Spoke Magazine

Let them eat Chris King

Posted by Caleb Smith on Friday July 11 2014

chris-king-6062 When I mentioned on Spoke’s Instagram and Facebook channels yesterday that I’d never owned anything Chris King, it was met with shock, awe and disdain. How could it have taken me so long? It’s not that I haven’t valued their quality and reputation, as Spoke reviewers Leif Roy and Aaron Young both run them. Leif’s is three years old and Aaron’s ten, both are spinning like the days they were purchased. When I asked Matt Whitaker, Chris King’s New Zealand distributor what makes a Chris King headset last so long and perform so well, he answered with one word. “Precision.”

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Precision obviously comes at a cost, with a No-Threadset costing $260. But when you factor in that it will last you over ten years and probably through a few different bikes then it is money very well spent. At the time though, handing over that much money for such a small part seems like a big deal and to be honest that’s why I’ve never done it, even though I’ve wanted to…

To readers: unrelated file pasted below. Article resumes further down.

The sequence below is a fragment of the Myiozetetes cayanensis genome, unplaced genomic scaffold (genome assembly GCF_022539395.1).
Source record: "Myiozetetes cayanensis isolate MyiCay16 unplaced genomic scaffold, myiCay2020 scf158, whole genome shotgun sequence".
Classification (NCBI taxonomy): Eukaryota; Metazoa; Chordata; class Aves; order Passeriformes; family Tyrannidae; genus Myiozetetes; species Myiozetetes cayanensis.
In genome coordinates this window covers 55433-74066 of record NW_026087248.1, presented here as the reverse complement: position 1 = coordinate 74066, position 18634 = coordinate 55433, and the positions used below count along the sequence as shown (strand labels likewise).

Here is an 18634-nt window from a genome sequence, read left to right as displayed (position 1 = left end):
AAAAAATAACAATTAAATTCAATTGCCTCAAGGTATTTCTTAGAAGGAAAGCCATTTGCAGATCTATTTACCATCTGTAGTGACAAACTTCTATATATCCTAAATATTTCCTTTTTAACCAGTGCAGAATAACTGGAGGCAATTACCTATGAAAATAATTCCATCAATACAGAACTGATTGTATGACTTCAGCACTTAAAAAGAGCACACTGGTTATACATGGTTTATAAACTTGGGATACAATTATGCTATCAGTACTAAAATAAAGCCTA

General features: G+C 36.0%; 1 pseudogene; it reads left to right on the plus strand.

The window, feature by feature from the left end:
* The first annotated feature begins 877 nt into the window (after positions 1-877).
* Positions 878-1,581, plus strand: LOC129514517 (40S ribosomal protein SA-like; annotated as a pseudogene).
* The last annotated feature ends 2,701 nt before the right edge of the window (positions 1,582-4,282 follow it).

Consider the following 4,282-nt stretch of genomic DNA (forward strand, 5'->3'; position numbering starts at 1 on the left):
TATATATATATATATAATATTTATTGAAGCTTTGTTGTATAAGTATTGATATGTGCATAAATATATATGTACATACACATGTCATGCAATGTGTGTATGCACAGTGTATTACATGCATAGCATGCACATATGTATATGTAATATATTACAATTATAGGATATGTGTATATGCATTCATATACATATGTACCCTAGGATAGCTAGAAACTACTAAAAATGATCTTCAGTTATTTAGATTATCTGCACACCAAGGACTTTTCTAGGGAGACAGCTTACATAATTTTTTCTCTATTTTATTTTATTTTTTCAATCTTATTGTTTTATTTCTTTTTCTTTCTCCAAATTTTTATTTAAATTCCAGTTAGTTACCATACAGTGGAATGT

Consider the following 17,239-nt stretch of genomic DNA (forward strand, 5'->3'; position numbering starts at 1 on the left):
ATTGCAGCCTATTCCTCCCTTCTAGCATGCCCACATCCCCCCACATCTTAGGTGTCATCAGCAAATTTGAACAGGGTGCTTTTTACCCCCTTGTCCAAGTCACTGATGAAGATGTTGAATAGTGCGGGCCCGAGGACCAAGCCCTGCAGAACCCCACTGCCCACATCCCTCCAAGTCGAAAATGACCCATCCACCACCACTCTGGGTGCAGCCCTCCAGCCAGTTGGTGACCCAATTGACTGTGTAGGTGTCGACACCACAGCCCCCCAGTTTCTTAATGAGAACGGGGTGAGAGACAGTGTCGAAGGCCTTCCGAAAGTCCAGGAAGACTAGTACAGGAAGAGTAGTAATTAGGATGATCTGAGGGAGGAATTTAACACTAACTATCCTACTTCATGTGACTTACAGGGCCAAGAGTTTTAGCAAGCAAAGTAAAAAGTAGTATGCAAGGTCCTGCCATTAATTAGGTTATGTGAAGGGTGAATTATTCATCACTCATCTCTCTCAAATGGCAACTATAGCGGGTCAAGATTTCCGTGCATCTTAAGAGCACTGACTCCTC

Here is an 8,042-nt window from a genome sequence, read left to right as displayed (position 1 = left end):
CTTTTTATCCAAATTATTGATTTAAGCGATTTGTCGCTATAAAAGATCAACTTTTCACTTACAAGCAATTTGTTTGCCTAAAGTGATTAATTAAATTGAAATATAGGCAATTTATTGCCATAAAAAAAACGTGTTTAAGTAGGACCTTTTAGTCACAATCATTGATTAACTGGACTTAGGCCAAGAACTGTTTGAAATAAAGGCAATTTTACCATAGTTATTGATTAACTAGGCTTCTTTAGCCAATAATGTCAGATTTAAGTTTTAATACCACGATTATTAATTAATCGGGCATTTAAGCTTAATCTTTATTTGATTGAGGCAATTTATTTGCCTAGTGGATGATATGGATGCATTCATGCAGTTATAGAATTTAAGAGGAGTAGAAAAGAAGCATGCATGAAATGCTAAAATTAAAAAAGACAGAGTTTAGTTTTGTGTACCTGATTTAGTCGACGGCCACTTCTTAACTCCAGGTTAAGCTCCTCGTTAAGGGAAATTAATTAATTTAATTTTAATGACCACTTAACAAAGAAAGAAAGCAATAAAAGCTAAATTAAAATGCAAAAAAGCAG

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This new headset is technically for a long-term review, but how you go about reviewing something that lasts over ten years is something I’m yet to figure out. I’m now on a quest to find the longest running CK headset out there on a reader’s bike. And I want someone to give me a good reason why a Chris King headset lasts so damn long. And you aren’t allowed to say “precision.”

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To check out the full range of Chris King products available in New Zealand you can head here.

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Categories: New products

  • Kevin Higgins

    My first King ended up on the only bike i’ve ever had stolen. The second was an upgrade on my 1998 Heckler and still runs smooth on my ’09 Meta 6. Quality product built by people who care.

  • Doug Hamilton.

    I’ve got one in a Bontrager Racelite frame 1997 vintage. 1″ threaded. Another in my Cove Hummer and another in my Commencal Meta SX LTD Black Ano frame. What makes them so good? Put it in the whole and forget about it. Well almost. Occasional cleaning of the races to get the build up of grit out, otherwise nothing to do. Worth every cent!!

  • jonoc

    The stainless bearings resist corrosion and the way they seat in to the races means

    the load is spread out evenly. But most of it comes down to the precision – the bearings are pressed firmly in to the cup so there’s no room for any misalignment that would wreck the bearing. I inherited my first one in 2006 because it was “dead” back then but a quick clean up and it still lives in my commuter to ride every day!